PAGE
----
Ghana 2018

Ghana 2018

For me, what makes Lasallian unique is its feeling of community, with the entire cohort of volunteers past and present connected by shared experiences and united in their appreciation for the incredible impact the projects have on both the local people and the volunteers themselves. For this reason, in 2018 I was deeply grateful to end my Lasallian journey in Kaleo, Ghana, where the charity has worked with the local community for almost thirty years and nurtured an exceptionally close relationship with its remarkable people.

During our stay we lived in Gregory House, a building constructed by Lasallian volunteers in 1989 and situated within the walled compound of Kaleo Senior High Technical School. A big part of any project is getting used to a more basic way of living, and Gregory House was a classic example of this. However, despite the creaky, ladderless bunk-beds, frequent water shortages and power cuts, we were looked after extremely well and made to feel very much at home. Attempting to cook our own meals and buying ingredients in the village quickly became part of our routine with the traditional cook-day rota established, although thankfully during water shortages and culinary disasters we were also able to order takeaways, with both Ghanaian and western cuisine available from the local city, Wa.

It would be impossible to write about our stay without mentioning Vincent, a local helper to the project coordinator and retired teacher at the school, who was a constant friend and support to the group, assisting us with anything we needed and organising our weekend activities. One day, Vincent took us on a tour round the village in a little rickety trailer to see all of the buildings Lasallian had constructed over the years – classrooms, halls, accommodation for teachers and students – and we saw on each of the buildings from the early 2000s onwards all the names of that year’s volunteers carved into the cement.

Our building site for teachers’ accommodation was located fifteen minutes’ walk from Gregory House, and since it had been started by the previous two projects, it already had two sets of names listed on the walls. With the walls and roof already in place, we carried on with the later stages of construction – plastering, landscaping, and digging a large hole for a septic tank. A typical day’s work would involve digging, mixing cement, keeping the team of local builders supplied with mortar, and passing buckets full of muddy water down a “water chain” to fill up a storage tank. Getting to know the builders and having a laugh with them was every bit as important as the work itself, and despite limited levels of English I found that the Ghanaian people were perhaps the friendliest I have ever met. Adding our names to the wall towards the end of our stay was a great way to sign off our work and turn another page in the ongoing story of Lasallian’s work in Kaleo.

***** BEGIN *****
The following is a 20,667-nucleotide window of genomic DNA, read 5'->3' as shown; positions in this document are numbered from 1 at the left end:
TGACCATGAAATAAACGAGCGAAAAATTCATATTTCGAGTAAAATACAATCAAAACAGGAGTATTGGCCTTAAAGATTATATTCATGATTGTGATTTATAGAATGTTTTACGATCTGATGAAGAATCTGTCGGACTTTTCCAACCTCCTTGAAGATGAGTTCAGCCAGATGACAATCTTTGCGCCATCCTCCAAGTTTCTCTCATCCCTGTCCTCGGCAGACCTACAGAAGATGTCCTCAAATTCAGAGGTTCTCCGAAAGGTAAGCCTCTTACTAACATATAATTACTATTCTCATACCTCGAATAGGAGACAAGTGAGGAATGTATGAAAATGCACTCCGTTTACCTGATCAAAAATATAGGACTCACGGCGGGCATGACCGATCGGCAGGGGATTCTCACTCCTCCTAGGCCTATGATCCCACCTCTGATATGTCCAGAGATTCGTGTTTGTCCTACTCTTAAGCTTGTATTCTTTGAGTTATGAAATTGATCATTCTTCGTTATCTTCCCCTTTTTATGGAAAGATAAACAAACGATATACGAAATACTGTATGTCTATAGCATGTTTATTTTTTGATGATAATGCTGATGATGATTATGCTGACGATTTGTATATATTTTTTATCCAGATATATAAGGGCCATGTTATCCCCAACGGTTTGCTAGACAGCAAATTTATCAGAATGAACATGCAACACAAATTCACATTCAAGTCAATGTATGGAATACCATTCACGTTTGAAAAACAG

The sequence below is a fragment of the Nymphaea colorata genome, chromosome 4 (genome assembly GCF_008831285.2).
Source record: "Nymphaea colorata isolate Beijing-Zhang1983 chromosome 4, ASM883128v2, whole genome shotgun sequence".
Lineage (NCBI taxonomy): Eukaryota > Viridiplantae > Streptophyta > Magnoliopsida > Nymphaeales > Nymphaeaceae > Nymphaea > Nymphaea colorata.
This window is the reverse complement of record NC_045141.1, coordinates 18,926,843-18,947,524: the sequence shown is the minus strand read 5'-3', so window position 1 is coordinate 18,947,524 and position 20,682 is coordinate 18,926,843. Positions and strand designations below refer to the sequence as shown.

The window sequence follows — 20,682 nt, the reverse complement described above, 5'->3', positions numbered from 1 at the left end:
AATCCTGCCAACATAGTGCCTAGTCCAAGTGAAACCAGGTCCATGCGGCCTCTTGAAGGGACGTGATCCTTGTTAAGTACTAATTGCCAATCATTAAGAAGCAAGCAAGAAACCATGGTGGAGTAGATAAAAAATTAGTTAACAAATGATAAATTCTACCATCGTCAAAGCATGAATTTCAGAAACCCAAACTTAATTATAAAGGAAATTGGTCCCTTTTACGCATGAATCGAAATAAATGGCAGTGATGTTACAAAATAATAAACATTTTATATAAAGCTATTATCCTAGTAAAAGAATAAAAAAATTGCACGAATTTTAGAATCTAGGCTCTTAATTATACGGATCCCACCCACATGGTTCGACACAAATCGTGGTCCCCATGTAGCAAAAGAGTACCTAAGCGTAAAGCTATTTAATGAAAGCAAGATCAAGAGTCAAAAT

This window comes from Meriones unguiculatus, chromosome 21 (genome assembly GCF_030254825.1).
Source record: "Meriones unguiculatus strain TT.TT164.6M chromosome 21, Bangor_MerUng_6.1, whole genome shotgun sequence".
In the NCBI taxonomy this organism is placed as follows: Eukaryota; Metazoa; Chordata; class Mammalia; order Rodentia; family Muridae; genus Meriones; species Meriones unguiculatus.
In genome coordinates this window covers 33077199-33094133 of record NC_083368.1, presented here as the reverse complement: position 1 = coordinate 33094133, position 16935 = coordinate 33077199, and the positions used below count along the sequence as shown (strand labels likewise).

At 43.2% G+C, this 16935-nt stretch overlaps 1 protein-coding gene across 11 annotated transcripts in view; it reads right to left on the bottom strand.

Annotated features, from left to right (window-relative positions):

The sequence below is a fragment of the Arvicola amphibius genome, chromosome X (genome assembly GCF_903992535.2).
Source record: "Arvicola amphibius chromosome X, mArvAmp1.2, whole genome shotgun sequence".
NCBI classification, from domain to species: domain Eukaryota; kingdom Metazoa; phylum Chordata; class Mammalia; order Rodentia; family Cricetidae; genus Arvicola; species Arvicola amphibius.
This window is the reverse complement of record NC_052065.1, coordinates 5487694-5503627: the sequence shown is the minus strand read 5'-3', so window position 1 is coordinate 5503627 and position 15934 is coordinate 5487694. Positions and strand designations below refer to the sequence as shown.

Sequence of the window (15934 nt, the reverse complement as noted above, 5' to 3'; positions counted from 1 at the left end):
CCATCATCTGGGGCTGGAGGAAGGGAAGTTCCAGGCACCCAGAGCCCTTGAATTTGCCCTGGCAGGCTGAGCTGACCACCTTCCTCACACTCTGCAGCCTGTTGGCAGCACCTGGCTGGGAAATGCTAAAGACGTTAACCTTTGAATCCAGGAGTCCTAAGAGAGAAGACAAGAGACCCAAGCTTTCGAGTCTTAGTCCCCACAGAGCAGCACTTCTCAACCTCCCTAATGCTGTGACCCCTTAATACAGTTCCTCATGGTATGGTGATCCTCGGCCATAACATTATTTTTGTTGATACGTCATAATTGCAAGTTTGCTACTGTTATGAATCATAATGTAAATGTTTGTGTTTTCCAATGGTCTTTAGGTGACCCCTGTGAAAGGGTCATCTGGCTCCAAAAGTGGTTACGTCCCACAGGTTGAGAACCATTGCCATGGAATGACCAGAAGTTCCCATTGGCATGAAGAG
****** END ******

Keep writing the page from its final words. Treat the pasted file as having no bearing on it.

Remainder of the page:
Despite the primary focus of the project being on building work, we were able to go on several weekend excursions, including a trip to Mole National Park where we went on a jeep safari, and a walk up to the summit of Mt. Umbo, a small extinct volcano which stood alone as the only elevated land for many miles around Kaleo, giving fantastic views of the beautiful country that surrounded us. After leaving Kaleo towards the end of the project, we travelled down to Cape Coast and had a few days to visit the beaches of the southern coast, the popular canopy walk in Kakum and the famous Cape Coast Castle that once facilitated the West-African slave trade.

For all of the experiences there are to be had on project, the most important to me were those that could be shared with the rest of the group. As such, out of all the traditions Lasallian projects have acquired, arguably the most crucial are reflections, which give an opportunity to share, trust, and connect with your fellow volunteers around a broad range of topics. I have found this has been the most important thing I have taken away from all of my projects, as it is such a crucial component in getting to know amazing people you may otherwise never have met, and establishing friendships that will endure throughout the years after you return home. And that to me is the most powerful effect the Lasallian Projects have on their volunteers, for it is a rare and wonderful thing to go away with a group of strangers and return home with a group of friends.
By Corwyn Hall